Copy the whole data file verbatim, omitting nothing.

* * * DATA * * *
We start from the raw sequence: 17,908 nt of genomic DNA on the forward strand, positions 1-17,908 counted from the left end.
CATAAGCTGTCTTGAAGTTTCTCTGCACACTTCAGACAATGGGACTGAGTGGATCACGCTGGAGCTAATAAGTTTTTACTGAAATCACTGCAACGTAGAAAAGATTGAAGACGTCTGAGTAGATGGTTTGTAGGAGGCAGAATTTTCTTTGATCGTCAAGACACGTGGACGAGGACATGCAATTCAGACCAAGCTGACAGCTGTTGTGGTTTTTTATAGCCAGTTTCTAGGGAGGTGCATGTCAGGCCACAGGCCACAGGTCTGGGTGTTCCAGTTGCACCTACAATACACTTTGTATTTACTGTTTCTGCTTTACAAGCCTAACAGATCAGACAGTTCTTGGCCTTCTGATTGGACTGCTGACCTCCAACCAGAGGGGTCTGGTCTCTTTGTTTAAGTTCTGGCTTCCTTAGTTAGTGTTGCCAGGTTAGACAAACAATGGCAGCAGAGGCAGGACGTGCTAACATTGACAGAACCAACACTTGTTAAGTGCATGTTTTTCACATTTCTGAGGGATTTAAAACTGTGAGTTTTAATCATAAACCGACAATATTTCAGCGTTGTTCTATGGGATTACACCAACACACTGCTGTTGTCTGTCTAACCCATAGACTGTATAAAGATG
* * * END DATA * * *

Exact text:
We start from the raw sequence: 17,908 nt of genomic DNA on the forward strand, positions 1-17,908 counted from the left end.
CATAAGCTGTCTTGAAGTTTCTCTGCACACTTCAGACAATGGGACTGAGTGGATCACGCTGGAGCTAATAAGTTTTTACTGAAATCACTGCAACGTAGAAAAGATTGAAGACGTCTGAGTAGATGGTTTGTAGGAGGCAGAATTTTCTTTGATCGTCAAGACACGTGGACGAGGACATGCAATTCAGACCAAGCTGACAGCTGTTGTGGTTTTTTATAGCCAGTTTCTAGGGAGGTGCATGTCAGGCCACAGGCCACAGGTCTGGGTGTTCCAGTTGCACCTACAATACACTTTGTATTTACTGTTTCTGCTTTACAAGCCTAACAGATCAGACAGTTCTTGGCCTTCTGATTGGACTGCTGACCTCCAACCAGAGGGGTCTGGTCTCTTTGTTTAAGTTCTGGCTTCCTTAGTTAGTGTTGCCAGGTTAGACAAACAATGGCAGCAGAGGCAGGACGTGCTAACATTGACAGAACCAACACTTGTTAAGTGCATGTTTTTCACATTTCTGAGGGATTTAAAACTGTGAGTTTTAATCATAAACCGACAATATTTCAGCGTTGTTCTATGGGATTACACCAACACACTGCTGTTGTCTGTCTAACCCATAGACTGTATAAAGATG